Unflinching investor support, along with still-cheap funding and slow organic growth, helped push global deal making to a rapid pace in early 2018.
Indeed, deal value in the first half of 2018 was higher than the first-half average for 2009 through 2017 and only slightly below the first-half figure in the record-setting year of 2015.
Total deal value was $1.7 trillion, with more than 16,000 deals globally.
The 2018 M&A Report examines the trends that have moved synergies to center stage in deal making and how dealmakers and investors have responded.
Importantly, buyers are giving away a higher share of the total synergies in order to afford their deals.
In today’s seller’s market, buyers are keeping less than half of the synergy potential, with the remainder going to targets’ shareholders at closing.
In examining these trends that have moved synergies to center stage, Boston Consulting Group analyzed a unique data set of the 1,000 largest public-to-public deals over the past ten years.
The report notes the megadeals that continued to drive this surge during the first half of 2018.
Walmart’s acquisition of the Indian e-commerce leader Flipkart for $16 billion, beating a bid by Amazon, was cited as an example of how major players such as Walmart are pursuing acquisitions beyond their traditional core capabilities and markets.
The authors next discuss how US Tax Reform promotes deal making. Especially as M&A activity is among the top uses for repatriated cash, deal making will likely receive a boost, at least to some degree.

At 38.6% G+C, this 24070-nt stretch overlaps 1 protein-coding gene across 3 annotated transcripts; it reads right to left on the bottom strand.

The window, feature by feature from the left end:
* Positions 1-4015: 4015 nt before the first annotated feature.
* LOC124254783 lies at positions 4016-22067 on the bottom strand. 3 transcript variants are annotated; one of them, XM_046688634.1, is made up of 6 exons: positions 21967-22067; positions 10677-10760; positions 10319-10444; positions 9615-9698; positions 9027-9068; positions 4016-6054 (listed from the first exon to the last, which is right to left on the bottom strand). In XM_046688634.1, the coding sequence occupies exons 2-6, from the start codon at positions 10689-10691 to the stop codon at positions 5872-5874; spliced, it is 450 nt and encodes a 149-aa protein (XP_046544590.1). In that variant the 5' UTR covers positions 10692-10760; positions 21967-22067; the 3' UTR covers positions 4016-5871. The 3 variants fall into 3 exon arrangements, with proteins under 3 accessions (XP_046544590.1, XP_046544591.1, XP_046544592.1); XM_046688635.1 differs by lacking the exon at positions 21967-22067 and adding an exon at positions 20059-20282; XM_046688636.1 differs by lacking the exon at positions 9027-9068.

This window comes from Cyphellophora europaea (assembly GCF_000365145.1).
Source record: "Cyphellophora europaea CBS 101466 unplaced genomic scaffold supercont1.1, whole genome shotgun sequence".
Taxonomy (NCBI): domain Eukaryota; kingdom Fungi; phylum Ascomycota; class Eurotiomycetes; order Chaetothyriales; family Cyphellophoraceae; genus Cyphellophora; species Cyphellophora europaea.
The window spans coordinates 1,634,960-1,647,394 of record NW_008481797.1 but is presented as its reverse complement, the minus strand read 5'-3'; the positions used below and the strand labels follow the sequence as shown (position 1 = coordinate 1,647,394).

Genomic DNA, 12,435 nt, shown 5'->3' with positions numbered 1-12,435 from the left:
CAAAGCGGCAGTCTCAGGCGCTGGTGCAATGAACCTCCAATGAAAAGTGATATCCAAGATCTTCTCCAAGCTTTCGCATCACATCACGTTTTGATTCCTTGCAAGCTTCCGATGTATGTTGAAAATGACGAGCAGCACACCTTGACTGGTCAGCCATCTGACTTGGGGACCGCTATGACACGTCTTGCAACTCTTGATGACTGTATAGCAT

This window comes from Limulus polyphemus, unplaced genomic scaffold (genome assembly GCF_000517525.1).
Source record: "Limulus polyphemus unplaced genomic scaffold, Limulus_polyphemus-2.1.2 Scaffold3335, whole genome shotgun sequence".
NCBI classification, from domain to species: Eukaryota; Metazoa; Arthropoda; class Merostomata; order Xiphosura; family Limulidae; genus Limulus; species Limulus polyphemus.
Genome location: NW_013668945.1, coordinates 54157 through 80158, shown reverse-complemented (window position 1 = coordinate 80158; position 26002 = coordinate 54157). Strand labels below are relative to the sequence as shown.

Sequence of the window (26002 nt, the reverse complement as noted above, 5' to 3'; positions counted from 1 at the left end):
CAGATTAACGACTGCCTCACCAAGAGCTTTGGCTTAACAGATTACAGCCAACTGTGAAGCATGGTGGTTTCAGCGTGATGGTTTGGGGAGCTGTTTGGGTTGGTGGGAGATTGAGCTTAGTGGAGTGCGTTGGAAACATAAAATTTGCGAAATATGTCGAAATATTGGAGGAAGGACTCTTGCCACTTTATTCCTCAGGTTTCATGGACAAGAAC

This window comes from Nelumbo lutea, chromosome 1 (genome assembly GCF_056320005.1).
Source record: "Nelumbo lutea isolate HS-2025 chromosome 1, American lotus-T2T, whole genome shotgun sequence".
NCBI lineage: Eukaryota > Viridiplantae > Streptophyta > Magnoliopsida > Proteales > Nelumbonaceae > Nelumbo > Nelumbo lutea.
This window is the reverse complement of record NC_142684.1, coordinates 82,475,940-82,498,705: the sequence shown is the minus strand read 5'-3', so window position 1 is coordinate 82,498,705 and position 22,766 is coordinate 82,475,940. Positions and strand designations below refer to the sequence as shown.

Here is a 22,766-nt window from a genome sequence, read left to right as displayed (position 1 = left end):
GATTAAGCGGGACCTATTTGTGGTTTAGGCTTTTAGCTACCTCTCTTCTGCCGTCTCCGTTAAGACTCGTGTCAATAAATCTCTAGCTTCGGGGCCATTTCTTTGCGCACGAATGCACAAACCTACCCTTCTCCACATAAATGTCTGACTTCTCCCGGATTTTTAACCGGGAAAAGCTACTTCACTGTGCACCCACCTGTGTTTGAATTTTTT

By way of summing recent activity, the paper identified four trends that stand out today; investors place their bets on dealmakers; shareholder activism is the new normal; private equity struggles to find attractive targets; and transaction multiples keep rising.
The paper provides a detailed analysis and discussion of how today’s lofty valuations place synergies on center stage, including an explanation of how “synergy-searching” works in practice; the three principal paths of Revenue synergies, Cost synergies and Balance sheet synergies; how rising synergy estimates generate value for transactions; and how markets reward synergy announcements.
The authors also discuss elevating synergies on the board agenda, the use of clean teams in planning and jump-starting an integration and communication to investors.
By, Timo Schmid, Associate Director in the Munich office of The Boston Consulting Group; Dr. Jens Kengelbach, Senior Partner and Managing Director at The Boston Consulting Group; Dr. Georg Keienburg, Principal and Core Member of the Corporate Development and Industrial Goods practices at The Boston Consulting Group; and Dominik Degen, Corporate Finance and Transactions Knowledge Expert at The Boston Consulting Group.
Content originally from Transaction Advisors
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